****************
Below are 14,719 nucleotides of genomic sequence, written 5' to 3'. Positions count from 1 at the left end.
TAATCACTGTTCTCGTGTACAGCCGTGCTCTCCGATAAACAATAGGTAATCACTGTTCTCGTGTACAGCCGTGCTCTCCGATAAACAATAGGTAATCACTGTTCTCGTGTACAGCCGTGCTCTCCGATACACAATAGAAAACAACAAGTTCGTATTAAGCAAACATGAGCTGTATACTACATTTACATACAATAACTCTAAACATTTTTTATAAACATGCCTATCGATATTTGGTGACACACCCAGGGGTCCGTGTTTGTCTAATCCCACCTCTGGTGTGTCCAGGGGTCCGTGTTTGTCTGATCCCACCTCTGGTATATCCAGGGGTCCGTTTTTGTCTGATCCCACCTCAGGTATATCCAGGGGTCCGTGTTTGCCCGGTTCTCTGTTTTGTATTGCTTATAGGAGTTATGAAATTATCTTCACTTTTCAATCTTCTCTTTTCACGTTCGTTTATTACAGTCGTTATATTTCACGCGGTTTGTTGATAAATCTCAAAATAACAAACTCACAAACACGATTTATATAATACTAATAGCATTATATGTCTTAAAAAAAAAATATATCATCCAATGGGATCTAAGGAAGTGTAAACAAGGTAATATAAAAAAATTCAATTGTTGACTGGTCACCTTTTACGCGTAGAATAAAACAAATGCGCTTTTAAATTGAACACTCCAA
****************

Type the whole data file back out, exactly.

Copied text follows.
Below are 14,719 nucleotides of genomic sequence, written 5' to 3'. Positions count from 1 at the left end.
TAATCACTGTTCTCGTGTACAGCCGTGCTCTCCGATAAACAATAGGTAATCACTGTTCTCGTGTACAGCCGTGCTCTCCGATAAACAATAGGTAATCACTGTTCTCGTGTACAGCCGTGCTCTCCGATACACAATAGAAAACAACAAGTTCGTATTAAGCAAACATGAGCTGTATACTACATTTACATACAATAACTCTAAACATTTTTTATAAACATGCCTATCGATATTTGGTGACACACCCAGGGGTCCGTGTTTGTCTAATCCCACCTCTGGTGTGTCCAGGGGTCCGTGTTTGTCTGATCCCACCTCTGGTATATCCAGGGGTCCGTTTTTGTCTGATCCCACCTCAGGTATATCCAGGGGTCCGTGTTTGCCCGGTTCTCTGTTTTGTATTGCTTATAGGAGTTATGAAATTATCTTCACTTTTCAATCTTCTCTTTTCACGTTCGTTTATTACAGTCGTTATATTTCACGCGGTTTGTTGATAAATCTCAAAATAACAAACTCACAAACACGATTTATATAATACTAATAGCATTATATGTCTTAAAAAAAAAATATATCATCCAATGGGATCTAAGGAAGTGTAAACAAGGTAATATAAAAAAATTCAATTGTTGACTGGTCACCTTTTACGCGTAGAATAAAACAAATGCGCTTTTAAATTGAACACTCCAA